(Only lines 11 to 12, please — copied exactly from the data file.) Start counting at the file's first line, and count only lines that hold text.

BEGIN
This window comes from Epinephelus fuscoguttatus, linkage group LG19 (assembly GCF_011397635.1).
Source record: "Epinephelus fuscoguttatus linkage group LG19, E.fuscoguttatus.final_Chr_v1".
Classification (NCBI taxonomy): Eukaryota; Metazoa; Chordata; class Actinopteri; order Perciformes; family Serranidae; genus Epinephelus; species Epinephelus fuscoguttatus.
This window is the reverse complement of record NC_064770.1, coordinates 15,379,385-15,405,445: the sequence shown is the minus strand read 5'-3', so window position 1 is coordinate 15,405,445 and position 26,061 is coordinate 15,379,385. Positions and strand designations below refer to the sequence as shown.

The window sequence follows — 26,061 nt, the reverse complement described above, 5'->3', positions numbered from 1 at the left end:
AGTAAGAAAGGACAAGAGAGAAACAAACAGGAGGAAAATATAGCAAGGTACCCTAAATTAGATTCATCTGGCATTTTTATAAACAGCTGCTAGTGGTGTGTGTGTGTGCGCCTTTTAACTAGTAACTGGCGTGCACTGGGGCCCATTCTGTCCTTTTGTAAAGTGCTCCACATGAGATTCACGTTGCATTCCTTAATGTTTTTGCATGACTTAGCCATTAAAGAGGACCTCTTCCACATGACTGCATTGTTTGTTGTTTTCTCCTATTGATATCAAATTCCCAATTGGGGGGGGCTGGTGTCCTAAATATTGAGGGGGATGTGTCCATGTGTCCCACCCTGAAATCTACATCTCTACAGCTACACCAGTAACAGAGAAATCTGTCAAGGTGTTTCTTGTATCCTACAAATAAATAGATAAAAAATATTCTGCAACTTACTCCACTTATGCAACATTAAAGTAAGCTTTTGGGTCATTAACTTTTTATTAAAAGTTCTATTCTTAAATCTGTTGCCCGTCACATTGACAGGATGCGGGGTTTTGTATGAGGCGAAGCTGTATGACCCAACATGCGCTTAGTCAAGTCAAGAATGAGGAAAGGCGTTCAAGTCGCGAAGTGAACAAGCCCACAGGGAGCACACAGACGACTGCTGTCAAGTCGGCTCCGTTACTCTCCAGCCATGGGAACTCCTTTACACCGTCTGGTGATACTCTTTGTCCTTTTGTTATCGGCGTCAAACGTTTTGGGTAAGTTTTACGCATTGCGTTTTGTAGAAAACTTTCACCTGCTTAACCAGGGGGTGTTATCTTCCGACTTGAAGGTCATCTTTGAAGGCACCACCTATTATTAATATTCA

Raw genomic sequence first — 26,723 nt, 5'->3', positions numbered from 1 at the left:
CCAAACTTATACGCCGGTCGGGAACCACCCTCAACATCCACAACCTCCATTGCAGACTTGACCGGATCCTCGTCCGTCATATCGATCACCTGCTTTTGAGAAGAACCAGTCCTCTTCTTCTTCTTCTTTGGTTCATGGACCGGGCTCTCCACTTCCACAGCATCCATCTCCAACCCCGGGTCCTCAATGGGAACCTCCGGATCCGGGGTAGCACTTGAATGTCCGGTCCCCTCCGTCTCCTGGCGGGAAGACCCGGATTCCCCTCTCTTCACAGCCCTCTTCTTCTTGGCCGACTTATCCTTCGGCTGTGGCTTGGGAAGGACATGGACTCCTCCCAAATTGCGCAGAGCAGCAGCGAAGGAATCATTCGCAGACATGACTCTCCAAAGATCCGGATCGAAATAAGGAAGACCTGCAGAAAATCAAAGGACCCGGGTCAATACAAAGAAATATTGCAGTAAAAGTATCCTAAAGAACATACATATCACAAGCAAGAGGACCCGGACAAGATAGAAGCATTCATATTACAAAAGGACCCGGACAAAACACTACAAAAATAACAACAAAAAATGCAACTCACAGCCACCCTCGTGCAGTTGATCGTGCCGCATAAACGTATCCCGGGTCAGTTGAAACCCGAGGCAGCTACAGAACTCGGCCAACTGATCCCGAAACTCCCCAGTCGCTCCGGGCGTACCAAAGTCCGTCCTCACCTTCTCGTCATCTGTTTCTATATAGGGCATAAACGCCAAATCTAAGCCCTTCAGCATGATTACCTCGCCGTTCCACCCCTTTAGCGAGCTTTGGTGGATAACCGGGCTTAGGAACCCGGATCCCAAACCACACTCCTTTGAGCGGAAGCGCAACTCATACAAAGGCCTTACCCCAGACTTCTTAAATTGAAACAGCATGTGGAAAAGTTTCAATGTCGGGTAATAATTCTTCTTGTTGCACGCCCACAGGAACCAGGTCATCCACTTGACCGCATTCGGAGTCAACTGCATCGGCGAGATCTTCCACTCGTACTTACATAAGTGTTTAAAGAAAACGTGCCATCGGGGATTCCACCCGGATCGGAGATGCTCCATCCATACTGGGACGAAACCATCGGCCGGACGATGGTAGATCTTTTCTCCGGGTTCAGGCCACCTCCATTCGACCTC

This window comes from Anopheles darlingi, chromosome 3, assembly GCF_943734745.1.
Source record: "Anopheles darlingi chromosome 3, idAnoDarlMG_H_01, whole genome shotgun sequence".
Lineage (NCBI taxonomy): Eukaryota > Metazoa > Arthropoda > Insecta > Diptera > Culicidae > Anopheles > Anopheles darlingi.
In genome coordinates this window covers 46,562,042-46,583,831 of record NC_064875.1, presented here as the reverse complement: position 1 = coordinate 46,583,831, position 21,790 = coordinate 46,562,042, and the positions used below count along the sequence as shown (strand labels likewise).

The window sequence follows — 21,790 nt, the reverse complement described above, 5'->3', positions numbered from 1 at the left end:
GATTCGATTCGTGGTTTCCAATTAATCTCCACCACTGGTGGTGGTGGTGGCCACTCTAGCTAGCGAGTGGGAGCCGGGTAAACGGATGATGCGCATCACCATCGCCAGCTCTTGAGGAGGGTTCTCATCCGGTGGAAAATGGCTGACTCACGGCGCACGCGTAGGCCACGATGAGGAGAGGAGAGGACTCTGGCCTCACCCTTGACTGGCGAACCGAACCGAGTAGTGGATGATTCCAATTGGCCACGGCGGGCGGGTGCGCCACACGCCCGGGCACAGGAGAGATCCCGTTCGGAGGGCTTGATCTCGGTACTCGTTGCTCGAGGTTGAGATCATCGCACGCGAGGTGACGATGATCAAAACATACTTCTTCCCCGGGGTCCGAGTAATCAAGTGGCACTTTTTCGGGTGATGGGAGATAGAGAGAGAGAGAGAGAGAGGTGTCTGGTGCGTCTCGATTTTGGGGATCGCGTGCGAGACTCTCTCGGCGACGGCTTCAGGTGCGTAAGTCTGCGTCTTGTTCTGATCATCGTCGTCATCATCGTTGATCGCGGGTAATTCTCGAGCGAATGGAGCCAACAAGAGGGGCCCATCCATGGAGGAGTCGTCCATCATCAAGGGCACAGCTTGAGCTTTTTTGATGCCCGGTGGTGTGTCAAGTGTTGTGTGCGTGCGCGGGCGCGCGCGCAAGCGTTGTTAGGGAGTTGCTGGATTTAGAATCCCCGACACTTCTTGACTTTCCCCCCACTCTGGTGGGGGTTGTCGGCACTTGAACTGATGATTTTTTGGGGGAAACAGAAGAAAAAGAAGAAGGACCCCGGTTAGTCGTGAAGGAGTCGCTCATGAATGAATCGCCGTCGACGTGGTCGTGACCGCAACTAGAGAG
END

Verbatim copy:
Lineage (NCBI taxonomy): Eukaryota > Metazoa > Arthropoda > Insecta > Diptera > Culicidae > Anopheles > Anopheles darlingi.
In genome coordinates this window covers 46,562,042-46,583,831 of record NC_064875.1, presented here as the reverse complement: position 1 = coordinate 46,583,831, position 21,790 = coordinate 46,562,042, and the positions used below count along the sequence as shown (strand labels likewise).